“Decisions, Decisions” by Caleb Long

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"Decisions, Decisions" by Caleb Long

Those who have been following Shutter Photo for a long while are already aware of my appreciation for self portraits as a learning tool.  Among many other reasons, one of the main reasons for my mantra is simply access to talent.  You are going to be your own best model.  But there’s nothing like dealing with a model.  And that was the first thought that went through my head when I first saw Caleb Long‘s photo, Decisions, Decisions. There’s only one problem:  My gut was wrong.  Caleb was not working with a model.  The model is Caleb.  Of course, my misunderstanding serves me well regardless…as I can once again preach about how shooting self portraits is a great learning tool.

Like many photo admirers of art, I cannot depend on my first impression alone.  I will browse a series of photos and bookmark those that I initially find interesting.  When I return to my small collection, I’ll look deeper.  Many will inevitably get cut.  The balance either make the cut, or get saved for another day.  But the few special photographs will grow on me.  Decisions, Decisions was one such special photograph.  Each time I returned, there was one or more elements that I grew to admire more.  As I read comments left on the photo, I grew to appreciate more and more things.  As one commenter pointed out, the color of Caleb’s shirt nicely mimics the color of whatever is in the jar – repetition, a cousin of the pattern building block.  I’m kicking myself for not noticing that myself.  But it’s a sound observation, and certainly one of the many of the many great details as to why this photo deserves to be spotlighted.

Caleb is a modest photographer, a wonderful asset for one with such a limited amount of experience behind the lens.  But that short time was spent wisely, as his work clearly demonstrates.  As you browse Caleb’s photostream, you will be introduced to a world of inspirational works.  Yet among the discussions attached to each photo, you will find time and time again examples of his humble admissions of luck.  In the case of Decisions, Decisions, Caleb admitted to lacking experience with artificial lighting.  He fell back on the old 45° tilt/bounce method, and it worked.  I have no doubt that Caleb learned something substantial from this photograph.

But lets get back to the basics for a moment.  The shot is well composed.  Caleb’s face is framed by the jar on the right side, the carton on the left and the glass shelf below.  The reflection, an element that offers vertical balance, is included in its entirety.  Additionally, one of my pet peeves was appropriately addressed:  Eye contact.  The eye contact rule of thumb is a simple but significant rule:  The subject should either make eye contact with the camera (the viewer), or whatever is drawing their attention should be readily apparent.  It is clear to the viewer, in this case, that the eyes are focused on the jar.  This is further emphasized by the hand reaching for the jar.  The hand placement makes the shot for me.  This is a well acted moment, mimicking the exact emotion one might feel when exploring the refrigerator.  But what keeps the viewer’s focus on the eyes and face?  Depth of field.  The depth of field used here nicely holds the shot together.  The jar is just barely out of focus, a nice visual cue that tells us that the jar is merely context, not part of the subject.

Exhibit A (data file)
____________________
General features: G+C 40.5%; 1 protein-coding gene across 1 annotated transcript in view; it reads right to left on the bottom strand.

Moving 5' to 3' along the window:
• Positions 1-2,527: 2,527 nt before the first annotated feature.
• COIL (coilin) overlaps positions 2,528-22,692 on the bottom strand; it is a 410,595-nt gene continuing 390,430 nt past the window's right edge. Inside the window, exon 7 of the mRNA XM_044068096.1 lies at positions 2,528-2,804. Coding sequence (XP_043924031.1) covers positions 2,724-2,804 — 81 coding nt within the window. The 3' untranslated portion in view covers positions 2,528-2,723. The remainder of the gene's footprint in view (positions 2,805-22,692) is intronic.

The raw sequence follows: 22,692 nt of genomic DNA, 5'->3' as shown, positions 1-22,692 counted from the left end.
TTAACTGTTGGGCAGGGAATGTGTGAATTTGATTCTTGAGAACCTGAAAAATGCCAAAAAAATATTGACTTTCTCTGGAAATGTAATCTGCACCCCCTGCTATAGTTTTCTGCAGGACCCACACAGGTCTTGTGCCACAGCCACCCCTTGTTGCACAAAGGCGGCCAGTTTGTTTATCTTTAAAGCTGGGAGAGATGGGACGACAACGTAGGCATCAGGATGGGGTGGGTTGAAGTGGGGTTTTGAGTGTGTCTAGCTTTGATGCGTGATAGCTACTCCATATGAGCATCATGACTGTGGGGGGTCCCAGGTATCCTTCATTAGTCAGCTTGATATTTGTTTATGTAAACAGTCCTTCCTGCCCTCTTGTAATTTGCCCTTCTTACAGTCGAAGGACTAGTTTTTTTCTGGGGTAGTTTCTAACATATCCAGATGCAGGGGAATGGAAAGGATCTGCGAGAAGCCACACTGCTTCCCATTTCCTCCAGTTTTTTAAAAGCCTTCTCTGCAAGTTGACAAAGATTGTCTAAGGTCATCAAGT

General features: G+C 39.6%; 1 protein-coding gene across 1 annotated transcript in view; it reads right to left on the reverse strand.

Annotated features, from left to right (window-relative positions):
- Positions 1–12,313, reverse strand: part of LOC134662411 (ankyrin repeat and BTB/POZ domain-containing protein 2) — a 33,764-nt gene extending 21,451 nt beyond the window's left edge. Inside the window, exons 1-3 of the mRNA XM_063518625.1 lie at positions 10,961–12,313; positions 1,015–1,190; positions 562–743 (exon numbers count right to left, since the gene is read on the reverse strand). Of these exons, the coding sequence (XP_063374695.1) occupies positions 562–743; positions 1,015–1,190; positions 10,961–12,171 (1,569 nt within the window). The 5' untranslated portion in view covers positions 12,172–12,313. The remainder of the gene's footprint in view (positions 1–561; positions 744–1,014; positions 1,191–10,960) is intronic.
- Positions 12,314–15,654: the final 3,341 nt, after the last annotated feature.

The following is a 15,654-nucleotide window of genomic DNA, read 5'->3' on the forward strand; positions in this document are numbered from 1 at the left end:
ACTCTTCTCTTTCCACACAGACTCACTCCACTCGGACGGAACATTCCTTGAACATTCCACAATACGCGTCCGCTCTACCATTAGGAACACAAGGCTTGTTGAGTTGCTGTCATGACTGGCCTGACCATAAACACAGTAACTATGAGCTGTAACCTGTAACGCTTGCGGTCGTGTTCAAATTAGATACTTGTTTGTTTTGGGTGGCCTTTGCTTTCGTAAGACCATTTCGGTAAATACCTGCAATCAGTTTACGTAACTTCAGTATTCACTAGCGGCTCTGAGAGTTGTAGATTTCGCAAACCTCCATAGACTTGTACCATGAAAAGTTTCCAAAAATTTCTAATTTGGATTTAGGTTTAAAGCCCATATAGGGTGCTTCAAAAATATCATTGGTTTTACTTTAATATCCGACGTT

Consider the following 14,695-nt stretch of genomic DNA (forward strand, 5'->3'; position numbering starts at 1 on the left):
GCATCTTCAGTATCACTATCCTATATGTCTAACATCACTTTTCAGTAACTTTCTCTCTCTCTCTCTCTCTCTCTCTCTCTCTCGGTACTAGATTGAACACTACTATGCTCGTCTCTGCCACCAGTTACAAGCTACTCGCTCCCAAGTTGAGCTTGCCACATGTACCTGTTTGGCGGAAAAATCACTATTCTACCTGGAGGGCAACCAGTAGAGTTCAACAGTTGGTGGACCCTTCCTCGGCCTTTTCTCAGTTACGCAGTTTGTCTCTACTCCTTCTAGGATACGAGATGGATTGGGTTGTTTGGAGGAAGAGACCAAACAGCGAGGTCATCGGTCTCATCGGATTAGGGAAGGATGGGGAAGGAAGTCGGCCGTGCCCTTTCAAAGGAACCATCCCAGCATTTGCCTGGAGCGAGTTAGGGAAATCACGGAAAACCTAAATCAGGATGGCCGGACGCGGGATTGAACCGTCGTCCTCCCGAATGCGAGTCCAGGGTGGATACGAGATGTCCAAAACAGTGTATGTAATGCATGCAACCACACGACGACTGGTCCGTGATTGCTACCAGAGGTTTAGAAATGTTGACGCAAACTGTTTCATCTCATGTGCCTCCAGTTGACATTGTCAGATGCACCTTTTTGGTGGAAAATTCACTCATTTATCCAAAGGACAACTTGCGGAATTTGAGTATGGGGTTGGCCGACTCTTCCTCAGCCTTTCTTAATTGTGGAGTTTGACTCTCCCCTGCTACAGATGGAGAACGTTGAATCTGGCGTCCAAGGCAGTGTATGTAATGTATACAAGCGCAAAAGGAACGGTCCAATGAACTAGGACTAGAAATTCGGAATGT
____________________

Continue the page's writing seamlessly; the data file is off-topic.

Yet there is room for some improvement.  To be fair, it is much easier for me to pick on a shot than it is to plan for such a shot.  The photo as it is presented is a great photo.  But there are a few items that I’d like to point out for the benefit of our readers.  First is the background.  The picture frame on the wall can be distracting.  A simple solution would be to get the flash closer to the subject, if possible.  The framing is tight, so it would be quite possible.  However, it’s possible that relocating the flash would lose the reflection, an element I consider to be essential to the shot.  An alternative would be to pull the flash into manual mode and crank up the power.  This would mean a much faster shutter speed, possibly enough to black-out the background.  But again, I need to point out that Caleb admitted to being inexperienced with artificial lighting.  With that in mind, this shot is quite well done from a lighting perspective.

So Caleb is certainly a person to watch.  If you are a member of Flickr, I highly recommend that you add him as a contact so that you can easily track his Photo 365 project.  He’s got a lot of great ideas, and it seems like the quality of his work is growing exponentially every week.  That alone is inspiring.  So be sure to visit Caleb’s photostream.  And also be sure to visit his personal website:  Caleb Long Photography.

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About Author

D. Travis North is a professional Landscape Architect, a Freelance Photographer and founder of Shutter Photo. Ever since he picked up his first SLR, his father's Nikon N2000, he's been hooked on photography. Travis likes to photograph urban environments, architectural details and has a new-found interest in close-up photography. His work can be found at D. Travis North Photography. Follow Travis on twitter: @dtnorth.

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